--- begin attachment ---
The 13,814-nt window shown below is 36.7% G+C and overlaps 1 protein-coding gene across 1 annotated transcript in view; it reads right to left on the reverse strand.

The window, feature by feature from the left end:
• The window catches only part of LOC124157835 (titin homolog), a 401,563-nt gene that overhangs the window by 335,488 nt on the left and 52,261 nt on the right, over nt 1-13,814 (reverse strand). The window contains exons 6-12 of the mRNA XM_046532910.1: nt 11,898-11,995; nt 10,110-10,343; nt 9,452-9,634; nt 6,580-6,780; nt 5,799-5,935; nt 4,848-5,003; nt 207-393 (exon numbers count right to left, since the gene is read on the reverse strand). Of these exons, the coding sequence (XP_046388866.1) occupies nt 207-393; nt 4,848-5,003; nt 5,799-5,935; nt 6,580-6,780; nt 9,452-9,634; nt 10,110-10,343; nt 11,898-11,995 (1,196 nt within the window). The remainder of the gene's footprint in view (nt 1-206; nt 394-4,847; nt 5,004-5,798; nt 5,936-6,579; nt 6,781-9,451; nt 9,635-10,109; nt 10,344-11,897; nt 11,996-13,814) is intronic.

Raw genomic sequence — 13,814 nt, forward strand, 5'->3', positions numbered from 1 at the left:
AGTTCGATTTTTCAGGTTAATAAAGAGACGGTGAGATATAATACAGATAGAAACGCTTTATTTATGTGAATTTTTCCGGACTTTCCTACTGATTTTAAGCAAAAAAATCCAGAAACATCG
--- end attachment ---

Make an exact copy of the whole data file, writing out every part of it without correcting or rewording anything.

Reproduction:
The 13,814-nt window shown below is 36.7% G+C and overlaps 1 protein-coding gene across 1 annotated transcript in view; it reads right to left on the reverse strand.

The window, feature by feature from the left end:
• The window catches only part of LOC124157835 (titin homolog), a 401,563-nt gene that overhangs the window by 335,488 nt on the left and 52,261 nt on the right, over nt 1-13,814 (reverse strand). The window contains exons 6-12 of the mRNA XM_046532910.1: nt 11,898-11,995; nt 10,110-10,343; nt 9,452-9,634; nt 6,580-6,780; nt 5,799-5,935; nt 4,848-5,003; nt 207-393 (exon numbers count right to left, since the gene is read on the reverse strand). Of these exons, the coding sequence (XP_046388866.1) occupies nt 207-393; nt 4,848-5,003; nt 5,799-5,935; nt 6,580-6,780; nt 9,452-9,634; nt 10,110-10,343; nt 11,898-11,995 (1,196 nt within the window). The remainder of the gene's footprint in view (nt 1-206; nt 394-4,847; nt 5,004-5,798; nt 5,936-6,579; nt 6,781-9,451; nt 9,635-10,109; nt 10,344-11,897; nt 11,996-13,814) is intronic.

Raw genomic sequence — 13,814 nt, forward strand, 5'->3', positions numbered from 1 at the left:
AGTTCGATTTTTCAGGTTAATAAAGAGACGGTGAGATATAATACAGATAGAAACGCTTTATTTATGTGAATTTTTCCGGACTTTCCTACTGATTTTAAGCAAAAAAATCCAGAAACATCG